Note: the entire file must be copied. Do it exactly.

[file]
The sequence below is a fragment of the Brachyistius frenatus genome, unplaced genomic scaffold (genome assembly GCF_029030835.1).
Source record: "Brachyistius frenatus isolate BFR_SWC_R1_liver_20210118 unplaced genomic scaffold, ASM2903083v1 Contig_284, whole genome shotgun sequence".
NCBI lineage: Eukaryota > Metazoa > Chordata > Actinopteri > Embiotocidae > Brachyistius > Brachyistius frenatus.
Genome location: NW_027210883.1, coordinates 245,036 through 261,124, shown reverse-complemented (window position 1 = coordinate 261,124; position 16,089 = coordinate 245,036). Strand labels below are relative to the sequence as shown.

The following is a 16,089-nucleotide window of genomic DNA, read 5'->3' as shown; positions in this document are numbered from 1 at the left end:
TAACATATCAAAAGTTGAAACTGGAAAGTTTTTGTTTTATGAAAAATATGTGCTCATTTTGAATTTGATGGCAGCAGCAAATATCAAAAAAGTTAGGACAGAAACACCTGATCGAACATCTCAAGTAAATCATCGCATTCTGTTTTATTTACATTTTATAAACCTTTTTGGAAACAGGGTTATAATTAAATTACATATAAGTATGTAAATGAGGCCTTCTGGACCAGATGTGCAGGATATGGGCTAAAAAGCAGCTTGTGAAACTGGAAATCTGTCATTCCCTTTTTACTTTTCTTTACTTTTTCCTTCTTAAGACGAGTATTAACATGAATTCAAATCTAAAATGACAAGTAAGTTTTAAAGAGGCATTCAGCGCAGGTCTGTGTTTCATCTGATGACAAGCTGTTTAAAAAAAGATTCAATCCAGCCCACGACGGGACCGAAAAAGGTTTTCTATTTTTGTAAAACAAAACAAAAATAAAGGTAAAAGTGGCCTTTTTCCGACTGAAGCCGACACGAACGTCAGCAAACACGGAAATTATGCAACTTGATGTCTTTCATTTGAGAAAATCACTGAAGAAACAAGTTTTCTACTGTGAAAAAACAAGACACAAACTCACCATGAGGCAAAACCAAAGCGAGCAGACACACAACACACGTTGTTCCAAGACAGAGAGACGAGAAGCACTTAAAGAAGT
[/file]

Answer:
The sequence below is a fragment of the Brachyistius frenatus genome, unplaced genomic scaffold (genome assembly GCF_029030835.1).
Source record: "Brachyistius frenatus isolate BFR_SWC_R1_liver_20210118 unplaced genomic scaffold, ASM2903083v1 Contig_284, whole genome shotgun sequence".
NCBI lineage: Eukaryota > Metazoa > Chordata > Actinopteri > Embiotocidae > Brachyistius > Brachyistius frenatus.
Genome location: NW_027210883.1, coordinates 245,036 through 261,124, shown reverse-complemented (window position 1 = coordinate 261,124; position 16,089 = coordinate 245,036). Strand labels below are relative to the sequence as shown.

The following is a 16,089-nucleotide window of genomic DNA, read 5'->3' as shown; positions in this document are numbered from 1 at the left end:
TAACATATCAAAAGTTGAAACTGGAAAGTTTTTGTTTTATGAAAAATATGTGCTCATTTTGAATTTGATGGCAGCAGCAAATATCAAAAAAGTTAGGACAGAAACACCTGATCGAACATCTCAAGTAAATCATCGCATTCTGTTTTATTTACATTTTATAAACCTTTTTGGAAACAGGGTTATAATTAAATTACATATAAGTATGTAAATGAGGCCTTCTGGACCAGATGTGCAGGATATGGGCTAAAAAGCAGCTTGTGAAACTGGAAATCTGTCATTCCCTTTTTACTTTTCTTTACTTTTTCCTTCTTAAGACGAGTATTAACATGAATTCAAATCTAAAATGACAAGTAAGTTTTAAAGAGGCATTCAGCGCAGGTCTGTGTTTCATCTGATGACAAGCTGTTTAAAAAAAGATTCAATCCAGCCCACGACGGGACCGAAAAAGGTTTTCTATTTTTGTAAAACAAAACAAAAATAAAGGTAAAAGTGGCCTTTTTCCGACTGAAGCCGACACGAACGTCAGCAAACACGGAAATTATGCAACTTGATGTCTTTCATTTGAGAAAATCACTGAAGAAACAAGTTTTCTACTGTGAAAAAACAAGACACAAACTCACCATGAGGCAAAACCAAAGCGAGCAGACACACAACACACGTTGTTCCAAGACAGAGAGACGAGAAGCACTTAAAGAAGT